The Drought Myth: An Absence of Water is Not the Problem

When we keep breaking heat records, and when droughts are being classified as national emergencies, it seems appropriate to make some observations on the crop disasters under what is commonly called “drought.” We may well study some of the factors concerned beside the weather records and the meteorological parameters. In place of using these extended rain-free periods as the alibi, perhaps a more complete analysis of the situation will exhibit the soil as a contributing factor. Perhaps through it there may be some means of mitigating the disastrous effects associated with what is commonly called “drought.”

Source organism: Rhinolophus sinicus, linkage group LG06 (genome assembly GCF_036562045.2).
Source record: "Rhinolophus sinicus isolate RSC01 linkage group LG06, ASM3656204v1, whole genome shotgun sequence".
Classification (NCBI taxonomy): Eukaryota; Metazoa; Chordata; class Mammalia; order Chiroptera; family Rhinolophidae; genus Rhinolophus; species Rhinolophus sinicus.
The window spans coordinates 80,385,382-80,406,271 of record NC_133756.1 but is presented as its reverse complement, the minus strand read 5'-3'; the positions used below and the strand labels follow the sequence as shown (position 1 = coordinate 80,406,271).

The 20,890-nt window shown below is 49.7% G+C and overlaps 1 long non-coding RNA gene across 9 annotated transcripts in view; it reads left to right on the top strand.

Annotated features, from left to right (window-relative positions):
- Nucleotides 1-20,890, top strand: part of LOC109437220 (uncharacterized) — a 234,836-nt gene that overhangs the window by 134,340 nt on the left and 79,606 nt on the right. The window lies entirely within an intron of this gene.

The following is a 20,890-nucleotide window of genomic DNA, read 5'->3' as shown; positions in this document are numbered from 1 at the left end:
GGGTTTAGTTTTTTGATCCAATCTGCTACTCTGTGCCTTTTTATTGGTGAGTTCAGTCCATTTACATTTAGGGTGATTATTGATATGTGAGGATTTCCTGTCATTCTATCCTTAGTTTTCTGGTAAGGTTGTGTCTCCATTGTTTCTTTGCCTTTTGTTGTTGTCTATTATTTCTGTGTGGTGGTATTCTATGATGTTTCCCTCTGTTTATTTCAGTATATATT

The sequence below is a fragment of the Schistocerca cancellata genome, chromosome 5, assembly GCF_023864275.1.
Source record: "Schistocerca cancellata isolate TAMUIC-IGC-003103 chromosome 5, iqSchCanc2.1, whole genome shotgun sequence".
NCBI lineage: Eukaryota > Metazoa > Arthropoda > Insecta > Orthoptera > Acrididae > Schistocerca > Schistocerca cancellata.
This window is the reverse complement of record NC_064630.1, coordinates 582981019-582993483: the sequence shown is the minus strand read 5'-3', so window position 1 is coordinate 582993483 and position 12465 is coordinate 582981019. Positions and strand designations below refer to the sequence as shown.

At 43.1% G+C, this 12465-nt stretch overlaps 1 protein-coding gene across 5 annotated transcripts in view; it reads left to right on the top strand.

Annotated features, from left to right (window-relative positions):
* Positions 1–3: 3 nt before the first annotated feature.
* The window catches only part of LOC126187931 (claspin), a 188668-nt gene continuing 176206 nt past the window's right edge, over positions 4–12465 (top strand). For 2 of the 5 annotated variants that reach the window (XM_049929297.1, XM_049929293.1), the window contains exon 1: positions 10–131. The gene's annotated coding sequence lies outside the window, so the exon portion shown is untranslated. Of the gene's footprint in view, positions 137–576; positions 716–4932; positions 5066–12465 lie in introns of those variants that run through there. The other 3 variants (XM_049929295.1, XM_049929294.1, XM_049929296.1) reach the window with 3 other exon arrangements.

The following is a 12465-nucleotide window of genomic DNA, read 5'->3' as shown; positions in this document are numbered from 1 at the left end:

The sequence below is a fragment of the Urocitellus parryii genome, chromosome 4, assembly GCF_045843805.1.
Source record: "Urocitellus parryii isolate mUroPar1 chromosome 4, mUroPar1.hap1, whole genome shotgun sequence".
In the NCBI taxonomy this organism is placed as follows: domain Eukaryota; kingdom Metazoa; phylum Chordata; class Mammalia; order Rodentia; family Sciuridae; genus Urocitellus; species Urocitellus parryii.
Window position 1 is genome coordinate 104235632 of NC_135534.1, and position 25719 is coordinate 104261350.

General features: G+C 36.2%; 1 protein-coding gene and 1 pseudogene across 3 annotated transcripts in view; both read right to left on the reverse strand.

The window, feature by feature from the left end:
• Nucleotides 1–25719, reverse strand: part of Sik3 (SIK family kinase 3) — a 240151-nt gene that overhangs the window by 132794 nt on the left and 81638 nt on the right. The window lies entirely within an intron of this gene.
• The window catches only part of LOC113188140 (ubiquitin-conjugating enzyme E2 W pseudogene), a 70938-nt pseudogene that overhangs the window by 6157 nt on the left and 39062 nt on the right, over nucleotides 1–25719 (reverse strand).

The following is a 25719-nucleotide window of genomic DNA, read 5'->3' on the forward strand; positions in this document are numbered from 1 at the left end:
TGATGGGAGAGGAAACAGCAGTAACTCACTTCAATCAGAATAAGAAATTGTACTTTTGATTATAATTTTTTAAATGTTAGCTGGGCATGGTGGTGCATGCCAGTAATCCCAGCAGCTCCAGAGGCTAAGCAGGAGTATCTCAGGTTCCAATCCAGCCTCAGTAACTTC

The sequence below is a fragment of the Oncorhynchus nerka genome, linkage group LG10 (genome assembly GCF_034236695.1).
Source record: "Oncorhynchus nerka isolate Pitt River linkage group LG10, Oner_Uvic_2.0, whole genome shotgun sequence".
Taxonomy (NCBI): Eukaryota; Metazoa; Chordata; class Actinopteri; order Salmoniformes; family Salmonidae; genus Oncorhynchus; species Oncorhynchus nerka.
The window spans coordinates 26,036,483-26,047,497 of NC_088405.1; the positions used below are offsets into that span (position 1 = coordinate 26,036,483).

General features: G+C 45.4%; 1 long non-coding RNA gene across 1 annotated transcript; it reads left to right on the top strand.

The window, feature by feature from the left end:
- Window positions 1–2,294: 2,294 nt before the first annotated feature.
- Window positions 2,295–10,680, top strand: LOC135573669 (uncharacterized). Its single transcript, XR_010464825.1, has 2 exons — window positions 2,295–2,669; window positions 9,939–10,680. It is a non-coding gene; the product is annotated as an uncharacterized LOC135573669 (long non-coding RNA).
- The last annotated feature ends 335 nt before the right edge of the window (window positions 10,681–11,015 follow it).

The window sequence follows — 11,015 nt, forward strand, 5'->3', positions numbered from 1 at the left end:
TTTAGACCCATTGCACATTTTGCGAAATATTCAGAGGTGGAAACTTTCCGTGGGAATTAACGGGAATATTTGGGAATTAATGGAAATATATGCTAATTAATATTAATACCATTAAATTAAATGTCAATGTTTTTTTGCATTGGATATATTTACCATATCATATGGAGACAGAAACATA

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Hello Steven,

Just by reading a portion of the article that you've shared with us, I would respond by saying that an "absence" of water is a problem worthy of attention. Water is a resource that we need in our lives, and it would do us well to learn how to store, cleanse and reuse water on a local level. Now that I'm learning about remineralization and biochar, I'm wondering how a Rain Garden can be healthier and more effective by adding a unique combination of natural elements.

You need to read the whole article. It is quite good. Basically it is saying remineralisation is an important part of drought proofing.

Great article and it explains why leaf mold works so well as a method to prevent drought in plants. 

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